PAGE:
AMI has listed seven interesting claims trends for the festive season, when claims numbers are expected to rise to between two and six times the yearly average.
The insurer’s data showed that from Boxing Day to late January, contents claims increase by around two to three times more than the yearly average. In 2021-22, daily contents claim rates for the week following New Year’s Day were six times higher than at any other time of the year.
“There’s clearly a seasonal spike over summer,” said Wayne Tippet (pictured above), AMI executive general manager claims. “It’s likely because that’s when people finally relax after all the bustle of Christmas and are out and about on the roads. And I expect that last year was so high because of the loosening of extended COVID restrictions and lockdowns, particularly in Auckland.”
Amidst the joy and merrymaking of the festive season, AMI listed the top seven claims that customers should watch out for.
AMI said it typically receives around 36 Christmas tree-related claims each year. These claims relate to damage caused while the tree is in transit, either on the road or being passed down from the attic, damage caused by pets, hitting the TV, or stained carpets from liquid glitter. Christmas tree claims usually start in late November but continue through to February and March.
In January, beach-related claims made up 5.3% of all claims, this was up from 4% in January 2021, and compared to an annual average of 2%.
The top items claimed for at the beach are:
- Mobile phones, tablets, laptops and other electronics (33%)
- Jewellery (23%)
- Spectacles and glasses (22%)
- Barbecues (10%)
- Hearing aids (6%)
- Dentures (2%)
Last summer, daily insurance claims involving boats jumped by 97% between Christmas Eve and end-January, according to AMI. The insurer said it receives around 4.1 claims for boats per day. Over the 2021-2022 festive season, it received an average of 8.1 claims. During the same period in 2020-2021, it received around 7.6 claims each day.
“We don’t receive a lot of claims relating to Christmas cooking,” Tippet said. “We’ve only had one single claim for a Christmas ham, related to flooding while pre-soaking the ham. However, turkeys do feature, with four claims last Christmas, with half of those relating to helpful children.”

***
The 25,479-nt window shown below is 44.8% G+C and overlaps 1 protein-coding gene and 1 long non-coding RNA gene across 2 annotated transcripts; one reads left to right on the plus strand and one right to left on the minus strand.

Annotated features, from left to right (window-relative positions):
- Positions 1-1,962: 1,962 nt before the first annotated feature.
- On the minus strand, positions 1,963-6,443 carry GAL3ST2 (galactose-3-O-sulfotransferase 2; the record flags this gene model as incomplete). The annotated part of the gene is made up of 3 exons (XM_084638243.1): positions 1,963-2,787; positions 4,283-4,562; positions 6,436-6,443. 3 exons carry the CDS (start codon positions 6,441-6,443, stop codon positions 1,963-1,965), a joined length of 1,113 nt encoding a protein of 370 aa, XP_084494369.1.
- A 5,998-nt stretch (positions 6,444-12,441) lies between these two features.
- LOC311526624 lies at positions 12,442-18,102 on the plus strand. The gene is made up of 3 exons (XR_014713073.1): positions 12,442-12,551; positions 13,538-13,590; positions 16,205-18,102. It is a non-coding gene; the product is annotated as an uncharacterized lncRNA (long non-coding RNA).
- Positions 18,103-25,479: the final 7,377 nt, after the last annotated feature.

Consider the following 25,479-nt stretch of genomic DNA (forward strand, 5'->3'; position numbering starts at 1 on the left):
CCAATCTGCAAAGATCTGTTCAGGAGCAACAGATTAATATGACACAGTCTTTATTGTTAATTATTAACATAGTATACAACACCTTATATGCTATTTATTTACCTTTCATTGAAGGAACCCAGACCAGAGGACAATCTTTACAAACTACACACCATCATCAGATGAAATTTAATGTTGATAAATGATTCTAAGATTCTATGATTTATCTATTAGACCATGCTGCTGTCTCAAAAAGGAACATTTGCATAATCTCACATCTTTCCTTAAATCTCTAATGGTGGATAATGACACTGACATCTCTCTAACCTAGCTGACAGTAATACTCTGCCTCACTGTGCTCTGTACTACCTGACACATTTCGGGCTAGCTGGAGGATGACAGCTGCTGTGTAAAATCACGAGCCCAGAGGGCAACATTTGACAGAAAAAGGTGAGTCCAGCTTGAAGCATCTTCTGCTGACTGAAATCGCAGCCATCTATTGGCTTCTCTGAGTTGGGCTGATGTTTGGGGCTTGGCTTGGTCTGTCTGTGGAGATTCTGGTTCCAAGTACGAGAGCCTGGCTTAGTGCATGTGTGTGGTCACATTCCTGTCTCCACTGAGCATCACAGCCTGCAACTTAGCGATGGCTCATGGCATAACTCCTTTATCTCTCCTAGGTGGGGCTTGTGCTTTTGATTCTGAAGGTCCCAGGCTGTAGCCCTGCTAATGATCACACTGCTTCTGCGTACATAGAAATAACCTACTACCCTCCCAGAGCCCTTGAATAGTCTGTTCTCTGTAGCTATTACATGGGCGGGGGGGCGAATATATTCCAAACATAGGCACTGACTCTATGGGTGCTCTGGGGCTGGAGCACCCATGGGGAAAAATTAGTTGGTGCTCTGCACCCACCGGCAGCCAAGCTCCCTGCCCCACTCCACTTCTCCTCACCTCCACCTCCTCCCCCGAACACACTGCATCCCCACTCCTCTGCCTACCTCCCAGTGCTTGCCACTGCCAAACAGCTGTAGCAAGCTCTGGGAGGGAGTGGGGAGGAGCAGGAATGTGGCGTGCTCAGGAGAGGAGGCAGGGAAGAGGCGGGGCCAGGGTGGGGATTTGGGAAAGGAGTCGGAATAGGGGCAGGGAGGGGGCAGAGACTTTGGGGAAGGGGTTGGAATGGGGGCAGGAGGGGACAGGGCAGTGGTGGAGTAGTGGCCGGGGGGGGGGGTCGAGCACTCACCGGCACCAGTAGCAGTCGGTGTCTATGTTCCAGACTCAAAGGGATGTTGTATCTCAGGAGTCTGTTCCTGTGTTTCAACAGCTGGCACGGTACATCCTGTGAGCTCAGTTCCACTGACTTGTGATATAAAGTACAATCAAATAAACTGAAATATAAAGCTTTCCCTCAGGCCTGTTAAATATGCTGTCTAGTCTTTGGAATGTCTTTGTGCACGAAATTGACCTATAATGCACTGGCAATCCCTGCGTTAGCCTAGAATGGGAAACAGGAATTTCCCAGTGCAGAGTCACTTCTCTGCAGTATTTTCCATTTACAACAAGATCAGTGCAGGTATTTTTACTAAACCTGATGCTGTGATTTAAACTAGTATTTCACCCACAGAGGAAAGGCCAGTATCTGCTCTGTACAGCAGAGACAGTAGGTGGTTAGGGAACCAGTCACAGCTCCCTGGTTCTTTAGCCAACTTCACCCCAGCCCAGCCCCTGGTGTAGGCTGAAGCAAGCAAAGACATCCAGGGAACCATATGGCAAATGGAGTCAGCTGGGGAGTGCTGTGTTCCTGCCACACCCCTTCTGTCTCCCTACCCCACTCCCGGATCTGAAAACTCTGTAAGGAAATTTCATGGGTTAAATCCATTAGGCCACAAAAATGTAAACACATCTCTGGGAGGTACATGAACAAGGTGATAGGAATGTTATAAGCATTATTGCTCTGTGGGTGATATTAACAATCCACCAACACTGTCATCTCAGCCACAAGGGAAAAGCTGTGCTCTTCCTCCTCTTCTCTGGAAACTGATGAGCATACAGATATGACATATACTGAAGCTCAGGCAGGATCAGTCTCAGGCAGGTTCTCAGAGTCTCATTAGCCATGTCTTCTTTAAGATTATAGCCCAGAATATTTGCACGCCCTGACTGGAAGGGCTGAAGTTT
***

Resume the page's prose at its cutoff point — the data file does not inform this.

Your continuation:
For those having a chicken dinner this Christmas, they can rest assured that the risk remains about the same as any other time of year (approximately one claim every three days), with no seasonal spike. AMI said that 32% of chicken claims are for frozen food spoilage, 20% are for dentures, 14% are for stains, and 12% are for damage to hobs, cooktops, or ovens – usually from dropping the frozen chook. Butter chicken-related claims also feature regularly – both for stains and spills.
AMI said it has not received any claims related to pavlova in the lead-up to Christmas, but it appears the classic Kiwi dish is also popular in the new year, with several claims recorded in January, due to items being dropped into the mixture, such as a mobile phone. No claims were linked to brandy snaps and chocolate logs, and the traditional Christmas pudding has only been the cause of one claim.
AMI noted an interesting trend during the festive season, with daily claim numbers dropping by 15% between Christmas Eve and New Year’s Eve, compared to the previous month. However, for New Year’s Eve and the following week, mobile phone claims soar, with average daily claim rates up 47% more than the week prior.
AMI advised bicycle owners to make sure their bikes securely stowed – ideally inside – with theft causing 54% of all bicycle claims, even for bikes secured with a lock at home.
Around 20% of all bike claims are for incidents during transport. Most often, these are for bikes falling off racks or hitting a structure when mounted behind the vehicle or on the roof.
“At this time of the year, no one wants to be accidentally out of pocket, so it’s a good idea to put an insurance review on your Christmas list,” Tippet said. “And if you do need to make a claim, we’ll have people working throughout the festive season to get you back on your feet as quickly as possible.”